• Write down anything I don’t want to forget the next day on a small sheet of paper in our kitchen so I’ll see it upon rising (I stay away from to-do lists and it’s been so freeing!)
• Keep a simple calendar (a clear, simple one so any appointment, meeting or obligation stands out and has meaning and purpose)
• Turning anxiousness into gratefulness. For instance, say my kids are sick. “Oh great…I don’t want to get sick too. Oh no, I definitely don’t want to get sick and miss our weekend at the beach. Oh I hate being sick…” I turn this into a conversation with God – “Thank you God for healing us in your own time, helping us see the fruitfulness in life when we are all healthy, thank you for allowing us to live in modern society where medicine is ample and available to assist us in our healing, thank you for giving me the tools as a mother to help nurture my children, thank you for allowing me to homeschool thus enabling me to stay home without stress or guilt of missing work so I can take care of them…”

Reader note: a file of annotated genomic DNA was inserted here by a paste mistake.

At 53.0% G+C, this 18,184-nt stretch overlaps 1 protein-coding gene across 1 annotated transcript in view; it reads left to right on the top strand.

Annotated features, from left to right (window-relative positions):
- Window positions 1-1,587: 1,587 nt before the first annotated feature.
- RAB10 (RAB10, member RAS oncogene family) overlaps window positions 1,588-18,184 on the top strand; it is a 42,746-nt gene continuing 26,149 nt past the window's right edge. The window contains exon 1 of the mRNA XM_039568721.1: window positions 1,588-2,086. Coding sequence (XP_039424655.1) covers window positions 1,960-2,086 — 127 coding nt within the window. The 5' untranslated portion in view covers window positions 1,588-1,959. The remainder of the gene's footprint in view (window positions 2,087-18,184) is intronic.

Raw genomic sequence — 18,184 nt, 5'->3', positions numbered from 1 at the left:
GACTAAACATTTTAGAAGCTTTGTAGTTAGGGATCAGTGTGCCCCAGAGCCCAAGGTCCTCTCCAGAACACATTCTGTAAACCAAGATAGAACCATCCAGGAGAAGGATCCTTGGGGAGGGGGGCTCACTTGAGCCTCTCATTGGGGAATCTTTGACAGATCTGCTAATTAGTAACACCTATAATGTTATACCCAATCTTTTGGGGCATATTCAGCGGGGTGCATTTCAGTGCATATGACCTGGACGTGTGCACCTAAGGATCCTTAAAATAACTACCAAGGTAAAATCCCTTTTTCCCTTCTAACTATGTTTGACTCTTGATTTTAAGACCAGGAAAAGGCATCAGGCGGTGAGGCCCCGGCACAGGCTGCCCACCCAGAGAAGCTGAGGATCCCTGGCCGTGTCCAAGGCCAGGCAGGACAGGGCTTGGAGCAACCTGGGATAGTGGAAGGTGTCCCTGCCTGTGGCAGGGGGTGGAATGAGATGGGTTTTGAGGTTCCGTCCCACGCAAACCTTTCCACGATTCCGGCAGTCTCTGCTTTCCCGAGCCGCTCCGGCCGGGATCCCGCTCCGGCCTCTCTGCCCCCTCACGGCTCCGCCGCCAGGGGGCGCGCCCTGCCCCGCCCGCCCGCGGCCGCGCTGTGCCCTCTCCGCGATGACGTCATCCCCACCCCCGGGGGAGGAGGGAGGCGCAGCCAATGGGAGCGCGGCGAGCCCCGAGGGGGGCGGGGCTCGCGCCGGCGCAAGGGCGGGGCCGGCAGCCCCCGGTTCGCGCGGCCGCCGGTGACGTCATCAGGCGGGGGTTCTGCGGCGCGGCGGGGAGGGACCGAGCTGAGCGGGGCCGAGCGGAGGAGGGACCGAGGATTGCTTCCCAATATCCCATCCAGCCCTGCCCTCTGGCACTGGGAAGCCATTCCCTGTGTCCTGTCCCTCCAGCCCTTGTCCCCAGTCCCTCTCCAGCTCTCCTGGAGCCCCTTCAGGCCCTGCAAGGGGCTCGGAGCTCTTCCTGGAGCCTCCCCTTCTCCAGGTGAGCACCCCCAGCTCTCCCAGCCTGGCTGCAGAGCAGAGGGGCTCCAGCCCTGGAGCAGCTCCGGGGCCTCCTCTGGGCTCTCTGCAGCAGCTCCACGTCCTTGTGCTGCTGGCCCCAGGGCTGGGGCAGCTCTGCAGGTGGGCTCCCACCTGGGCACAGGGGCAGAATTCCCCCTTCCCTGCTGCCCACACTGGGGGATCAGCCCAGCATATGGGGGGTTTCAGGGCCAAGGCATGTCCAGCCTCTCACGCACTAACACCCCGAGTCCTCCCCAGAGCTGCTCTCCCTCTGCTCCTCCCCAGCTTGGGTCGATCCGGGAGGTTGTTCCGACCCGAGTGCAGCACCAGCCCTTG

• Asking God to take over when I feel stress or worry creeping in. Seems easy enough, right? It’s not at first. In fact, it feels downright foreign. But it becomes much easier with practice.
Cast your cares on the LORD and he will sustain you; he will never let the righteous be shaken. Psalm 55:22
• Confront when confused or hurt. A friend who dissed you/A mother-in-law who crossed a line/A husband who forgot an anniversary/A subscription company that double-billed you… You don’t need a Type A personality to be direct with others in a friendly, compassionate way. It doesn’t take long and it feels so much better being upfront than harboring discontentment. I generally find when there’s no communication I think the worst. So, I simply make sure I communicate and move on.
• Being honest with myself. When I need space and time apart from my kids to think, read, write or replenish my soul, I tell my husband. He can generally sense it before I say anything which means I’m obviously not perfect at this “zen” mental clarity thing. But let’s be honest, us moms are not great at telling others when we need a break anyway.